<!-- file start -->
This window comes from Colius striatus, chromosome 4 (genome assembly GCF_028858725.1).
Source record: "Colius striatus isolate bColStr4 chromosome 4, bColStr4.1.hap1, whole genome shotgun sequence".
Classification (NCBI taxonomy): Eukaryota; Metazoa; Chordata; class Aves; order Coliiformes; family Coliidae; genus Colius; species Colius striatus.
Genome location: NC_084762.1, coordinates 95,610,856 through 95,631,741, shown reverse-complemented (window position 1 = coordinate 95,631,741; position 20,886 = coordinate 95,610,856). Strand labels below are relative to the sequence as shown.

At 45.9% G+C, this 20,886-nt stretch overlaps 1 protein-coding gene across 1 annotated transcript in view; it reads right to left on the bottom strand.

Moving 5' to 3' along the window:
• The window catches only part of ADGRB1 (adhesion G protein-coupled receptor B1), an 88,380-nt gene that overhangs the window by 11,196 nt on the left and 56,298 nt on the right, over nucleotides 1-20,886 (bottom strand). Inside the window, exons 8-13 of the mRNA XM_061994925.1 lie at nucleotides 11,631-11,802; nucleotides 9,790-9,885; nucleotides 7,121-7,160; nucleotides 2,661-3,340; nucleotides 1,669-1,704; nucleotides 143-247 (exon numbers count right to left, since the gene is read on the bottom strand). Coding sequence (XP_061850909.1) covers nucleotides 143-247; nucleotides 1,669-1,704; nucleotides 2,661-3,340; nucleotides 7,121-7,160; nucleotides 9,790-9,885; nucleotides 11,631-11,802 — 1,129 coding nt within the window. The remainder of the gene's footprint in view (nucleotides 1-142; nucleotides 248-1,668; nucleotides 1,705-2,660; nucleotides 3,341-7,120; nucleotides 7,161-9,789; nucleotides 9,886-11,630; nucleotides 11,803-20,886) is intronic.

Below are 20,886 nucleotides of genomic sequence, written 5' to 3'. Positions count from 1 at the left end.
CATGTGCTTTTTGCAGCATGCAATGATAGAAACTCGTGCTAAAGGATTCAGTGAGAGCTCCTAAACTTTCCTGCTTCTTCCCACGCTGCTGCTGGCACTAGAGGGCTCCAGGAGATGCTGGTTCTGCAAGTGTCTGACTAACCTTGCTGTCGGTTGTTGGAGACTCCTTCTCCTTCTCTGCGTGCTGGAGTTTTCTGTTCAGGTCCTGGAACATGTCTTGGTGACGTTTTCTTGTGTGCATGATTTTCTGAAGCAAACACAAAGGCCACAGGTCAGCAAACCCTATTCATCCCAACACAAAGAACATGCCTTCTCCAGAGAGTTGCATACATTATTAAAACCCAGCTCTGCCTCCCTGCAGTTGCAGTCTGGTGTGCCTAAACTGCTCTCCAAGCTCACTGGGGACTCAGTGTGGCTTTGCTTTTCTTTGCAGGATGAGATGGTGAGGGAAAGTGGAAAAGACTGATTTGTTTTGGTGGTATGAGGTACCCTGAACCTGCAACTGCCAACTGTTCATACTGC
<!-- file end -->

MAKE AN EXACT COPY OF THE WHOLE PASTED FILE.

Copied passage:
This window comes from Colius striatus, chromosome 4 (genome assembly GCF_028858725.1).
Source record: "Colius striatus isolate bColStr4 chromosome 4, bColStr4.1.hap1, whole genome shotgun sequence".
Classification (NCBI taxonomy): Eukaryota; Metazoa; Chordata; class Aves; order Coliiformes; family Coliidae; genus Colius; species Colius striatus.
Genome location: NC_084762.1, coordinates 95,610,856 through 95,631,741, shown reverse-complemented (window position 1 = coordinate 95,631,741; position 20,886 = coordinate 95,610,856). Strand labels below are relative to the sequence as shown.

At 45.9% G+C, this 20,886-nt stretch overlaps 1 protein-coding gene across 1 annotated transcript in view; it reads right to left on the bottom strand.

Moving 5' to 3' along the window:
• The window catches only part of ADGRB1 (adhesion G protein-coupled receptor B1), an 88,380-nt gene that overhangs the window by 11,196 nt on the left and 56,298 nt on the right, over nucleotides 1-20,886 (bottom strand). Inside the window, exons 8-13 of the mRNA XM_061994925.1 lie at nucleotides 11,631-11,802; nucleotides 9,790-9,885; nucleotides 7,121-7,160; nucleotides 2,661-3,340; nucleotides 1,669-1,704; nucleotides 143-247 (exon numbers count right to left, since the gene is read on the bottom strand). Coding sequence (XP_061850909.1) covers nucleotides 143-247; nucleotides 1,669-1,704; nucleotides 2,661-3,340; nucleotides 7,121-7,160; nucleotides 9,790-9,885; nucleotides 11,631-11,802 — 1,129 coding nt within the window. The remainder of the gene's footprint in view (nucleotides 1-142; nucleotides 248-1,668; nucleotides 1,705-2,660; nucleotides 3,341-7,120; nucleotides 7,161-9,789; nucleotides 9,886-11,630; nucleotides 11,803-20,886) is intronic.

Below are 20,886 nucleotides of genomic sequence, written 5' to 3'. Positions count from 1 at the left end.
CATGTGCTTTTTGCAGCATGCAATGATAGAAACTCGTGCTAAAGGATTCAGTGAGAGCTCCTAAACTTTCCTGCTTCTTCCCACGCTGCTGCTGGCACTAGAGGGCTCCAGGAGATGCTGGTTCTGCAAGTGTCTGACTAACCTTGCTGTCGGTTGTTGGAGACTCCTTCTCCTTCTCTGCGTGCTGGAGTTTTCTGTTCAGGTCCTGGAACATGTCTTGGTGACGTTTTCTTGTGTGCATGATTTTCTGAAGCAAACACAAAGGCCACAGGTCAGCAAACCCTATTCATCCCAACACAAAGAACATGCCTTCTCCAGAGAGTTGCATACATTATTAAAACCCAGCTCTGCCTCCCTGCAGTTGCAGTCTGGTGTGCCTAAACTGCTCTCCAAGCTCACTGGGGACTCAGTGTGGCTTTGCTTTTCTTTGCAGGATGAGATGGTGAGGGAAAGTGGAAAAGACTGATTTGTTTTGGTGGTATGAGGTACCCTGAACCTGCAACTGCCAACTGTTCATACTGC